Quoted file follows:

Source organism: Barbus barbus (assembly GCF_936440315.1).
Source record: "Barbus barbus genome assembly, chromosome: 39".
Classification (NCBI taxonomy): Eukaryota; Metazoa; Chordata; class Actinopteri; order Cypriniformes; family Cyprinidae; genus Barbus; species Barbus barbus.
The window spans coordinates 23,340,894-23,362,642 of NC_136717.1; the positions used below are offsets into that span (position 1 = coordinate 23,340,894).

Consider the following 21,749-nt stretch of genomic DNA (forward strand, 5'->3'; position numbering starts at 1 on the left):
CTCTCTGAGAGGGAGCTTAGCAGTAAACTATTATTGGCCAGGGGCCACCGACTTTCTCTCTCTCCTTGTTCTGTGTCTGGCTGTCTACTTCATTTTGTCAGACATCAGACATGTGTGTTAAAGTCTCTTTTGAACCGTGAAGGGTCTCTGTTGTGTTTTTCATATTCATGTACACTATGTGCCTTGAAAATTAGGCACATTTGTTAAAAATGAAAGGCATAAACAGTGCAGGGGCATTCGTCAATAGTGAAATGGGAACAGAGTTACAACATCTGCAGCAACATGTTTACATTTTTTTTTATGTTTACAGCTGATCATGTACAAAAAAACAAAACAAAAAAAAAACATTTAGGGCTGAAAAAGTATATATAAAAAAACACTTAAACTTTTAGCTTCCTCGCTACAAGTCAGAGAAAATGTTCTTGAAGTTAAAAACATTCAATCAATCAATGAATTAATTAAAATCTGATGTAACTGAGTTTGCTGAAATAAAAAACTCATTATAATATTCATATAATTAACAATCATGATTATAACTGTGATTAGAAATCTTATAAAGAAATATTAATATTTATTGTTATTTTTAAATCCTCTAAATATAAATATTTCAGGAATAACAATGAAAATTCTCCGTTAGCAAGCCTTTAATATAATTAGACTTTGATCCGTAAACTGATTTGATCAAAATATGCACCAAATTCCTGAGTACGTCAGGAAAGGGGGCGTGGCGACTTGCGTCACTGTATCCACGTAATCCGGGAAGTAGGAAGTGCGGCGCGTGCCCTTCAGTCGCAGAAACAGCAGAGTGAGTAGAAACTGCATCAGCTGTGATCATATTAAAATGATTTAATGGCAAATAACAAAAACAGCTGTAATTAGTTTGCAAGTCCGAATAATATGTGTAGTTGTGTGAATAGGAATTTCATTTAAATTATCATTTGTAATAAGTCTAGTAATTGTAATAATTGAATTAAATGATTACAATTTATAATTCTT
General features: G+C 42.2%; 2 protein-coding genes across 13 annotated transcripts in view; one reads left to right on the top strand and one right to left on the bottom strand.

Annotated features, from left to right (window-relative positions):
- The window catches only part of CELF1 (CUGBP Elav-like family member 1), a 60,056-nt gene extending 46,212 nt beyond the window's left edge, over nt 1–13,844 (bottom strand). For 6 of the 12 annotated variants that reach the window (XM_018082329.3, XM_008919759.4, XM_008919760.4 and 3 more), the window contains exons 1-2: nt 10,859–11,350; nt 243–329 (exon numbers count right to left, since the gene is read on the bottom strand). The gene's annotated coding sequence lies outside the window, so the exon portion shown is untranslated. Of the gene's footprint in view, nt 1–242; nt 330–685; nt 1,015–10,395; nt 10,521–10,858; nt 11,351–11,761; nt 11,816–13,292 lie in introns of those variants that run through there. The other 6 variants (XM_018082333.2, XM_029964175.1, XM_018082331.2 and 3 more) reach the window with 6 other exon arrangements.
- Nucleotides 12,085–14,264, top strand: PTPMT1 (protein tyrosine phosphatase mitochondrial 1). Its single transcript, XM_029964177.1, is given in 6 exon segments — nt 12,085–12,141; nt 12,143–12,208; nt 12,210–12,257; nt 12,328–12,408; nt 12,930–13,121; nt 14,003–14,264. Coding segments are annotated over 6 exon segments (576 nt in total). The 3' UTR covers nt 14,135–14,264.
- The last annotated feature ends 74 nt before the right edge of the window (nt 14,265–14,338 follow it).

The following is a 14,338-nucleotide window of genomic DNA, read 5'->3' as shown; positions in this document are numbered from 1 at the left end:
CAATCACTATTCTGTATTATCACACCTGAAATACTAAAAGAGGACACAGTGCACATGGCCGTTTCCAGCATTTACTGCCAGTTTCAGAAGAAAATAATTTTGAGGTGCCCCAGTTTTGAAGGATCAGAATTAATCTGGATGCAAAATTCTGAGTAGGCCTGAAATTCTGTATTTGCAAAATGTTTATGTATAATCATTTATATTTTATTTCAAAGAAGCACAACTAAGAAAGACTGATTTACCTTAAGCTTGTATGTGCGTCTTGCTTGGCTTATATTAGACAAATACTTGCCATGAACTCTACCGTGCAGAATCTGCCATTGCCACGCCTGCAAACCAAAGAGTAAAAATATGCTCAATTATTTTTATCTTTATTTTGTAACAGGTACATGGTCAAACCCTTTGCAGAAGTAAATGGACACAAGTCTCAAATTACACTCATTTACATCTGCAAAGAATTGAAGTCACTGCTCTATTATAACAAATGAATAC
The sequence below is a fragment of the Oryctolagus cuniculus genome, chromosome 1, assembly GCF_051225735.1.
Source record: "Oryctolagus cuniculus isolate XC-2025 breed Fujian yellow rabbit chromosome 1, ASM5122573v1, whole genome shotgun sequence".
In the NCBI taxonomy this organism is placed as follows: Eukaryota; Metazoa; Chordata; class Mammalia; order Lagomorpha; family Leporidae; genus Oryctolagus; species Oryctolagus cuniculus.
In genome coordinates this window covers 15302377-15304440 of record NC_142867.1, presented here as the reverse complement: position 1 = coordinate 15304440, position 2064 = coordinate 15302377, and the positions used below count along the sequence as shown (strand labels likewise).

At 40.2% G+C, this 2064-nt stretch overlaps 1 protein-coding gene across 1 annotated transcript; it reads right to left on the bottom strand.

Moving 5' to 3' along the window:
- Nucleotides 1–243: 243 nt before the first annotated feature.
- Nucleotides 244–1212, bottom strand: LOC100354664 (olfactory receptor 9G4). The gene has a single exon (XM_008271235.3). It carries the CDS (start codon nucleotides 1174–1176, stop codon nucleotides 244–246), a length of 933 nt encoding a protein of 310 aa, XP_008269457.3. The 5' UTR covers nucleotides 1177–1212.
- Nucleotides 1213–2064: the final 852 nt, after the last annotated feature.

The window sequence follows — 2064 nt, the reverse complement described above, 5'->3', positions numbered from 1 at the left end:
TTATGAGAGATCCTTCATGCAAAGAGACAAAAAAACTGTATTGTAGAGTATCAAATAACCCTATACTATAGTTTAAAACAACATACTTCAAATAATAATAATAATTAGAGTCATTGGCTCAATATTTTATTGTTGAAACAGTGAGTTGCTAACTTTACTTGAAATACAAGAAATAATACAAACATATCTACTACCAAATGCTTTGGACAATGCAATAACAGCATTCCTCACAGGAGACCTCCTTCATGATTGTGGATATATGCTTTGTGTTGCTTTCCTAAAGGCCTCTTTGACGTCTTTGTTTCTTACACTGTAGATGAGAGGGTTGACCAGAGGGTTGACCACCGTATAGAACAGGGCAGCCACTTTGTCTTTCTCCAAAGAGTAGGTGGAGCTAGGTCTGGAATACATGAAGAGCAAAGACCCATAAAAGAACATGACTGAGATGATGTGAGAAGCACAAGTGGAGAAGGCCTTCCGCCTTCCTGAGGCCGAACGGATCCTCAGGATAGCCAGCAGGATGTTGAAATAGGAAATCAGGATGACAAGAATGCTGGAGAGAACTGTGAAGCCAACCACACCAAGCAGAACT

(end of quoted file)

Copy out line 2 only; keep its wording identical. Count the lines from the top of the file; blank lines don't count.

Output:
Source record: "Barbus barbus genome assembly, chromosome: 39".